This bulletin reviews two key developments in health sector privacy - Bill 119 and Hopkins v. Kay - and discusses potential new compliance requirements and associated risk mitigation measures.

Bill 119 - Proposed Amendments to PHIPA

On September 16, 2015, the Minister of Health and Long-Term Care introduced Bill 119, also known as the Health Information Protection Act, 2015. If passed, the Bill would amend the Personal Health Information Protection Act, 2004 ("PHIPA") among other legislation[1]. For organizations subject to PHIPA, these proposed amendments underscore the need to deploy effective systems, practices, policies and documentation to protect patient privacy and comply with legal requirements.

By way of background, PHIPA governs, the collection, use and disclosure of "personal health information" ("PHI") by "health information custodians" ("HICs"), prescribed entities, prescribed registries, researchers, and their agents. HICs include: hospitals, psychiatric facilities, independent health facilities, long-term care homes, pharmacies, health care practitioners (or a person who operates a group of health care practitioners), community care access corporations, laboratories, and other related persons or organizations.

The stated aim of the proposed amendments is to improve privacy, accountability and transparency in Ontario's health care system. In particular, the privacy aspects of the Bill are intended to increase protection for electronic records and implement stricter punishment for privacy breaches. If passed, the amendments would:

  • require HICs to report privacy breaches to the Information and Privacy Commissioner ("IPC") and to relevant regulatory colleges;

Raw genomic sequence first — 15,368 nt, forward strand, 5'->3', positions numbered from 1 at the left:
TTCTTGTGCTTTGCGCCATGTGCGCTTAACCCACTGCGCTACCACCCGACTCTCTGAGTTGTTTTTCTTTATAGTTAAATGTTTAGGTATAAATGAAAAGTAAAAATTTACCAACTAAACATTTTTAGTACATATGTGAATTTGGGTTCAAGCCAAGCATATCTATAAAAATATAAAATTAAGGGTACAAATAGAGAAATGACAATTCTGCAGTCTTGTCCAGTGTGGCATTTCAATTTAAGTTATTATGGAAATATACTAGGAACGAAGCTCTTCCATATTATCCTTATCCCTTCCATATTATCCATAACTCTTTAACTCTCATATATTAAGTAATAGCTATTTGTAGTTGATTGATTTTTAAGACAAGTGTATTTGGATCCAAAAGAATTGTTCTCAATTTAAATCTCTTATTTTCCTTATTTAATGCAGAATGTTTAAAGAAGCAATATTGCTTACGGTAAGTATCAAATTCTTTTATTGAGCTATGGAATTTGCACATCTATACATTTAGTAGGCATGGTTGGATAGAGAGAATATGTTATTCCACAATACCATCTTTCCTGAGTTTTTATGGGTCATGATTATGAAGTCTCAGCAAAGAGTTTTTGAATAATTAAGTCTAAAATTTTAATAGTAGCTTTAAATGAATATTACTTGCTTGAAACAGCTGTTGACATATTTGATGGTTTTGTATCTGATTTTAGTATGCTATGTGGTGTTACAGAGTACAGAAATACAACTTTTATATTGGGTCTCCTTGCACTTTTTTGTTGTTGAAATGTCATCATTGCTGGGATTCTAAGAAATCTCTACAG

• facilitate prosecutions under PHIPA by removing the requirement that they be commenced within six months of the alleged privacy breach;
  • double the maximum fines for offences under PHIPA from $50,000 to $100,000 for an individual, and from $250,000 to $500,000 for an organization;
  • re-introduce and update the electronic health record privacy framework initially proposed (but not passed due to the dissolution of the legislature) in 2013; and
  • allow the Ministry of Health and Long-Term Care to disclose information about a patient's narcotics and monitored drug prescriptions to his or her health care practitioner.

As of the date of this bulletin, the Bill has passed first reading and is currently in its second reading.

We have prepared a blackline version of PHIPA to show the proposed changes in Bill 119.

PHIPA Does Not Preclude Privacy Tort Claims, Class Actions

On October 29, 2015, the Supreme Court of Canada denied leave to appeal to a hospital that had argued that a claimant cannot bring a class action proceeding for damages in tort for the unauthorized access to PHI. The Ontario Court of Appeal previously rejected the argument that PHIPA was an exhaustive regime, and that precluded these sorts of tort claims.

In Hopkins v. Kay[2], the claimant and 280 other patients of the hospital received notices that their privacy had been breached because of an unauthorized access and disclosure of PHI by certain hospital employees. The IPC investigated the matter, and took no further action against the hospital stating that the hospital had acted reasonably by informing the patients of the breach, firing the employees and deploying an educational campaign. A group of affected patients nonetheless launched a class action against the hospital for over $5 million in damages.